This is not a surprise. They went there to treat employees like crap, and they have had problems, the the facility for a very long time, to the degree that some of the employees in the North Charleston facility saying that they would refuse to fly in a plane made there:
Boeing earlier this week instructed airlines to pull a batch of eight recently-manufactured 787 Dreamliners from service, prompting their immediate grounding, after the plane maker determined that a manufacturing issue undermined the strength of an area of the jet’s carbon fiber composite structure.
So far, eight 787s — all built in the last few years — have been withdrawn from flying. Aircraft for United Airlines, Singapore Airlines and Air Canada are impacted by the impromptu grounding, according to a person familiar with the situation.
According to those familiar with the issue, an area of the structure in the rear of the aircraft is unable to withstand the maximum stress that would be experienced by the aircraft in service and could fail.By, "Could fail," they mean a failure in flight leading to a depressurization incident, and possibly an inflight breakup.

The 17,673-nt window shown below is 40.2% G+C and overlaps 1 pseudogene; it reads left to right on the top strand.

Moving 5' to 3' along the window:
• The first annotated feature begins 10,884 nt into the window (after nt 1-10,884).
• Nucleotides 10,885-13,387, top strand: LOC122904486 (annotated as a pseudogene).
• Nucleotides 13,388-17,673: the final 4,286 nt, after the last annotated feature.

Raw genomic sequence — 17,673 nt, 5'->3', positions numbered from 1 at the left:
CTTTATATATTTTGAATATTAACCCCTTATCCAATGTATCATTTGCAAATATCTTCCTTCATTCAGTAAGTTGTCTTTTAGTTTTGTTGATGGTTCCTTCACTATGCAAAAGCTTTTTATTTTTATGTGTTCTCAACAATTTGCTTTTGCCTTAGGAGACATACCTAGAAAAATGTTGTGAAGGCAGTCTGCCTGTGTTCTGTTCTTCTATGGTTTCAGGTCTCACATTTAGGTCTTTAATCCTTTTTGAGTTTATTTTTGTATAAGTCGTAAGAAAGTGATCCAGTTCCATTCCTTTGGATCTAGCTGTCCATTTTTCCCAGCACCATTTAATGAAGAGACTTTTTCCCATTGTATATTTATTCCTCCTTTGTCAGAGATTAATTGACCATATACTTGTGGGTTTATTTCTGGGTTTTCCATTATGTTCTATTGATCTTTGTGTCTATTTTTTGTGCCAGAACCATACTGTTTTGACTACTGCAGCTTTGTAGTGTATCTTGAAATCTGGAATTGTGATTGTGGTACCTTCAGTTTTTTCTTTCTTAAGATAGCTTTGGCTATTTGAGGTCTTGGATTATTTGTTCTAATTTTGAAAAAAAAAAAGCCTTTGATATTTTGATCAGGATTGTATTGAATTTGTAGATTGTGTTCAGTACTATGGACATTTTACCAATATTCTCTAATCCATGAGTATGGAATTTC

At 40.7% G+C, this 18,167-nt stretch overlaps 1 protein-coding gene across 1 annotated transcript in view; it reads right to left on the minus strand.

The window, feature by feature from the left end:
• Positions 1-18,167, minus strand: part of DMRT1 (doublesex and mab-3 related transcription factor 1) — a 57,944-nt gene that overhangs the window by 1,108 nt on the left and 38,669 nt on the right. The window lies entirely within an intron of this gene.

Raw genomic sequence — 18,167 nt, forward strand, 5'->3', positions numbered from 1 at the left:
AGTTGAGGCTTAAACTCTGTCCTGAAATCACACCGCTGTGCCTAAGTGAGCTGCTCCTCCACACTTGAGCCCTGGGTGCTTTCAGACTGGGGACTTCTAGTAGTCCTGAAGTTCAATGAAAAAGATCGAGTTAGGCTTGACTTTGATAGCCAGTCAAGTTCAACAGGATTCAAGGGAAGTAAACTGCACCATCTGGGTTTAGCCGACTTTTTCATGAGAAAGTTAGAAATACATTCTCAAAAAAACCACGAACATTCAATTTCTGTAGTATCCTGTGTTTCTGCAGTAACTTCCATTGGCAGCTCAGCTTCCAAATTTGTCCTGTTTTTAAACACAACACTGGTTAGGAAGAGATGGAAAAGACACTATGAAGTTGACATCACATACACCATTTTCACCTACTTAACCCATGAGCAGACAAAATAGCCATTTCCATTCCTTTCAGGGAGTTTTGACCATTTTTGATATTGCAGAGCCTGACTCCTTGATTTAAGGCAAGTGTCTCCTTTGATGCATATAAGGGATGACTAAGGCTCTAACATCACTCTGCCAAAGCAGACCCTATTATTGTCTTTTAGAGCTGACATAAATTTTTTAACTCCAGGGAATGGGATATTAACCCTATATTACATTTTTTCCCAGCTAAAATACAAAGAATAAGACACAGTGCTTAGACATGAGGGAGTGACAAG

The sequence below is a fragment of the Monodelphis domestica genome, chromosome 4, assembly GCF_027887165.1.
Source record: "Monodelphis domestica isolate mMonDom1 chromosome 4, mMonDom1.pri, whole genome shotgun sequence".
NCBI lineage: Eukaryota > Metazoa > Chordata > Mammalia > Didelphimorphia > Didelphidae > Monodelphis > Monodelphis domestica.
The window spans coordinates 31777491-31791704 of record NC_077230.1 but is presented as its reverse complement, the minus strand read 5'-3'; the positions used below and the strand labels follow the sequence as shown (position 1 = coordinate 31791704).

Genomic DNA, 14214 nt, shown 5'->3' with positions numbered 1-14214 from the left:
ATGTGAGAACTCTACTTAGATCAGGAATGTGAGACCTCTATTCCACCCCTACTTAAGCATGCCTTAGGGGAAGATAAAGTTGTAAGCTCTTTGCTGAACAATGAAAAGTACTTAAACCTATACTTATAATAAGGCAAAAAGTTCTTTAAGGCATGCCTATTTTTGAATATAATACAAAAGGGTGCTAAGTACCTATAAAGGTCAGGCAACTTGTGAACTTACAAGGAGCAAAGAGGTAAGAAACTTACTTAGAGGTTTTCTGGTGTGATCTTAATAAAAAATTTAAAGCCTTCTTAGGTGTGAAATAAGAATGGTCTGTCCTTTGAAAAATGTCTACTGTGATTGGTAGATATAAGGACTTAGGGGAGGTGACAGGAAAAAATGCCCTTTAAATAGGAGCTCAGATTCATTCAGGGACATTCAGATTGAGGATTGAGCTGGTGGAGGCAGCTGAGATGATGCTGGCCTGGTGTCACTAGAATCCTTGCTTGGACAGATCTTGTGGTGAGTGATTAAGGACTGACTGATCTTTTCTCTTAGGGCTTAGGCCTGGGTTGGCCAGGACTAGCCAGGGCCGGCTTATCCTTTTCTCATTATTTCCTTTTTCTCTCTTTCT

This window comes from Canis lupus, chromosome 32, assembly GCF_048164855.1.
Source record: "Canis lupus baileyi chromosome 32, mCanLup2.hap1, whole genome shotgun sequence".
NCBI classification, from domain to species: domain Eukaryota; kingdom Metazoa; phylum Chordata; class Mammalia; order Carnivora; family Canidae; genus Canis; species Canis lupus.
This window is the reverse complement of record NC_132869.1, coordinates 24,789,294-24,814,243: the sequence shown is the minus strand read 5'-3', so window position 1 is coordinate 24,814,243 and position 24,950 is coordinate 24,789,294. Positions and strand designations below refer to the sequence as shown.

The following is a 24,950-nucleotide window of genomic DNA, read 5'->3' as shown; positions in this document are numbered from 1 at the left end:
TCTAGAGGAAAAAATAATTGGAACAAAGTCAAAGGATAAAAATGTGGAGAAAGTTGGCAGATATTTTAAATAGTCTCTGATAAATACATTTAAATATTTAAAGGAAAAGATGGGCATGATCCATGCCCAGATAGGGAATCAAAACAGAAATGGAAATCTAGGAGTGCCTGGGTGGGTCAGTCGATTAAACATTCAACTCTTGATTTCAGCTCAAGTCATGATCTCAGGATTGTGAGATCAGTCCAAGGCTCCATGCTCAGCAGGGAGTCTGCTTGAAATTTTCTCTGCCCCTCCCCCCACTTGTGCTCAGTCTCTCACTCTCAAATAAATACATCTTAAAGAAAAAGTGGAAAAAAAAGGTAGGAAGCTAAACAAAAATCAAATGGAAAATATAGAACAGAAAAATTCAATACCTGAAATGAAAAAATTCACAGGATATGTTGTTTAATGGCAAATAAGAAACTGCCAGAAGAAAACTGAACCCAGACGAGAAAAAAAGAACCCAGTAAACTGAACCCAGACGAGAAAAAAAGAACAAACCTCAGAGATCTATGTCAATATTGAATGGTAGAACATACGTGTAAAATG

………Shorter Boeing, "Our South Carolina facility is not executing properly, but because we are in a right-to-work state, we can push them to assemble dangerous aircraft and hit the production numbers that we want, so we want to move more production to South Carolina."
This new issue is the first publicly known instance in the jet’s nine year service life that a structural defect with its mostly carbon fiber airframe has caused Boeing to immediately withdraw 787s from service. The 787 fleet was grounded for three months in 2013 following the overheating of lithium-ion batteries. At that point, the global cadre of 787s was just 50 airplanes and the jet returned to operation after the company developed a new containment and venting system for the main and auxiliary power unit batteries inside the jet’s electronics bay.
The source of the newly-discovered structural issue has been traced to a mating point inside the aft fuselage between two carbon fiber composite barrels, known as Section 47/48 where the two barrels meet with a large bulkhead that caps the pressurized cabin. The pieces are fabricated and joined with the aft pressure bulkhead at Boeing’s North Charleston, S.C. plant and then delivered for final assembly to the company’s nearby final assembly building or flown to Everett, Wash.
The first of the two issues causing the issue centers on how naturally occurring gaps in the structure are filled with shims that ensure stresses on the airframe are carried as they’re designed. Boeing has used a predictive shimming technology on the 787 program for more than a decade, robotically laser scanning the surfaces around the structural joins to automatically generate the required shims to fill the gaps.